Trichosporonosis is an emerging concern in preterm neonates treated with broad-spectrum antimicrobials and indwelling catheters, and in children with hematologic malignant disease receiving prophylaxis or treatment with echinocandins given their lack of efficacy against this yeast. Treatment remains challenging due to the rarity and resistance to standard antifungals and the compromised status of the host. Invasive infection caused by T. asahii is a rare but potentially fatal complication of the immunosuppression associated with cancer treatment and immaturity of the immune system of younger children and should be considered in the differential diagnosis, especially in patients with neutropenia and recalcitrant fever. Voriconazole is considered as the first-choice therapy followed by fluconazole as an alternative. Combined therapy with an azole and LAMB is advocated as salvage therapy. Removal of the CVC and recovery of neutropenia are also considered as key factors for improved outcome. Prompt and aggressive treatment of ITI is important since T. asahii is less susceptible to the recommended empirical or prophylactic antifungal regimens.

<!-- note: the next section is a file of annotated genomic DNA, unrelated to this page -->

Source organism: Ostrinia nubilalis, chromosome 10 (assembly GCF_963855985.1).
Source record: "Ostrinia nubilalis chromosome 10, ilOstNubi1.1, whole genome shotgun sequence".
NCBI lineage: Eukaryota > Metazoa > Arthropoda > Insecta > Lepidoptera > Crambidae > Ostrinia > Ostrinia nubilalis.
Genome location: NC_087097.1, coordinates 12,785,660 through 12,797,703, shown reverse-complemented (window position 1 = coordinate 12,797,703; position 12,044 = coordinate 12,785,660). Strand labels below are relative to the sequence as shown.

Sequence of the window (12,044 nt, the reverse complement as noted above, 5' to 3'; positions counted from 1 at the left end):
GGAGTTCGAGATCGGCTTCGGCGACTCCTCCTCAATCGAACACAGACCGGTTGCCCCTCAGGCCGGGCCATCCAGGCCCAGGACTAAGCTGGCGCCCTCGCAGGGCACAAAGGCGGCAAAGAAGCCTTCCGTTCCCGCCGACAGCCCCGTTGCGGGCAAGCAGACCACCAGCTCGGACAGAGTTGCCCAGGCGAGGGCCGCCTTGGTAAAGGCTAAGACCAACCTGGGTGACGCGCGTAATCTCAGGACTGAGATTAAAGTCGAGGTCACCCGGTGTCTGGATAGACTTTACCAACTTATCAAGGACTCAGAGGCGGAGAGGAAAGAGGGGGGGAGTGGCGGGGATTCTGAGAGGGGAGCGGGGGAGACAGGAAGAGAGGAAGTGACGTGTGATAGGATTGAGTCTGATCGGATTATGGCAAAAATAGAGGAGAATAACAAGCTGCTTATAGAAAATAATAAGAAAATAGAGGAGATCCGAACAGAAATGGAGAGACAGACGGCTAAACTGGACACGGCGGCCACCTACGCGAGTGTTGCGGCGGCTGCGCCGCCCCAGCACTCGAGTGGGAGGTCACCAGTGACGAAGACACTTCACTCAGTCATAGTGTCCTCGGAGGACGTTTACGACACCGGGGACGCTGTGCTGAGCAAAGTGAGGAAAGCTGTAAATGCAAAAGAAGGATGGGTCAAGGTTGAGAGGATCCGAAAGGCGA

Author Contributions

Conceptualization, E.R.; methodology, M.K., E.R.; validation, formal analysis, M.K., E.R.; investigation, M.K., E.R.; resources, M.K., E.R.; data curation, M.K.; writing—original draft preparation, M.K., E.R.; writing—review and editing, M.K., E.R.; supervision, E.R. All authors have read and agreed to the published version of the manuscript.


This research received no external funding.

Institutional Review Board Statement

Not applicable.

Informed Consent Statement

Not applicable.

Data Availability Statement

Not applicable.



Conflicts of Interest

The authors declare no conflict of interest.


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Table 1. Characteristics of neonatal invasive infections due to Trichosporon spp.
Table 1. Characteristics of neonatal invasive infections due to Trichosporon spp.
Author (yr)Postnatal DaySpeciesSexSite of IsolationWeight (gr)Gestation Age (wks)Medical HistoryTreatmentOutcomeCountry
Noni et al. (2020)n/aasahiiFCathetern/an/aPacemaker insertion, hypotonian/an/aGreece
Basu et al. (2015)9asahiiMBlood92027Prematurity, ELBW, RDS, ventilation, LOSLAMBDiedIndia